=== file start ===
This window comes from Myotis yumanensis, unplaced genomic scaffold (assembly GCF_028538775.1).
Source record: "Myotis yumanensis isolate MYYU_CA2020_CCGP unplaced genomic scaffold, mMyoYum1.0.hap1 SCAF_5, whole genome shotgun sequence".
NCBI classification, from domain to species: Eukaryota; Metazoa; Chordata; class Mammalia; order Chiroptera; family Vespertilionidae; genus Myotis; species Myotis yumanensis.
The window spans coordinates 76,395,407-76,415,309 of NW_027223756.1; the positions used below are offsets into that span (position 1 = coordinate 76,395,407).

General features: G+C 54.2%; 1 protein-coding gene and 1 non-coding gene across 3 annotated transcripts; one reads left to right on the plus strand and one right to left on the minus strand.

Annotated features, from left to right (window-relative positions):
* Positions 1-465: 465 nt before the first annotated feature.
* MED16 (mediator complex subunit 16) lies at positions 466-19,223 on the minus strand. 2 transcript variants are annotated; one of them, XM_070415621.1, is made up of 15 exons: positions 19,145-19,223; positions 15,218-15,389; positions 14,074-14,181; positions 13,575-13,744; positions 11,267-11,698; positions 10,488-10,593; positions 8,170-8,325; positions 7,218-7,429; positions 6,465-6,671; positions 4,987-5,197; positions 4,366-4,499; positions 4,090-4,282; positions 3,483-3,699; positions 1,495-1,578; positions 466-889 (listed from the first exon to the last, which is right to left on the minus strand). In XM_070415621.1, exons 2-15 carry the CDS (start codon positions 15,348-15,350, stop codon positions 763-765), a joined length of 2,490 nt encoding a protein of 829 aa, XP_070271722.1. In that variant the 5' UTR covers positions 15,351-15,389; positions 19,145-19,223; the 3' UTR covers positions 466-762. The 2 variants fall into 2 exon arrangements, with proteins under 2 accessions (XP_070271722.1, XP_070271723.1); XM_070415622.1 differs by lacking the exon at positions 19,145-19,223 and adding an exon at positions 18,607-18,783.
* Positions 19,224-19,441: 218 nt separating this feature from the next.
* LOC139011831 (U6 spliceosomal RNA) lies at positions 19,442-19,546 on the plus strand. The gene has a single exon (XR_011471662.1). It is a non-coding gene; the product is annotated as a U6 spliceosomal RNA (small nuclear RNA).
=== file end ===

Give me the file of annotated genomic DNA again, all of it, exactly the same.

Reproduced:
This window comes from Myotis yumanensis, unplaced genomic scaffold (assembly GCF_028538775.1).
Source record: "Myotis yumanensis isolate MYYU_CA2020_CCGP unplaced genomic scaffold, mMyoYum1.0.hap1 SCAF_5, whole genome shotgun sequence".
NCBI classification, from domain to species: Eukaryota; Metazoa; Chordata; class Mammalia; order Chiroptera; family Vespertilionidae; genus Myotis; species Myotis yumanensis.
The window spans coordinates 76,395,407-76,415,309 of NW_027223756.1; the positions used below are offsets into that span (position 1 = coordinate 76,395,407).

General features: G+C 54.2%; 1 protein-coding gene and 1 non-coding gene across 3 annotated transcripts; one reads left to right on the plus strand and one right to left on the minus strand.

Annotated features, from left to right (window-relative positions):
* Positions 1-465: 465 nt before the first annotated feature.
* MED16 (mediator complex subunit 16) lies at positions 466-19,223 on the minus strand. 2 transcript variants are annotated; one of them, XM_070415621.1, is made up of 15 exons: positions 19,145-19,223; positions 15,218-15,389; positions 14,074-14,181; positions 13,575-13,744; positions 11,267-11,698; positions 10,488-10,593; positions 8,170-8,325; positions 7,218-7,429; positions 6,465-6,671; positions 4,987-5,197; positions 4,366-4,499; positions 4,090-4,282; positions 3,483-3,699; positions 1,495-1,578; positions 466-889 (listed from the first exon to the last, which is right to left on the minus strand). In XM_070415621.1, exons 2-15 carry the CDS (start codon positions 15,348-15,350, stop codon positions 763-765), a joined length of 2,490 nt encoding a protein of 829 aa, XP_070271722.1. In that variant the 5' UTR covers positions 15,351-15,389; positions 19,145-19,223; the 3' UTR covers positions 466-762. The 2 variants fall into 2 exon arrangements, with proteins under 2 accessions (XP_070271722.1, XP_070271723.1); XM_070415622.1 differs by lacking the exon at positions 19,145-19,223 and adding an exon at positions 18,607-18,783.
* Positions 19,224-19,441: 218 nt separating this feature from the next.
* LOC139011831 (U6 spliceosomal RNA) lies at positions 19,442-19,546 on the plus strand. The gene has a single exon (XR_011471662.1). It is a non-coding gene; the product is annotated as a U6 spliceosomal RNA (small nuclear RNA).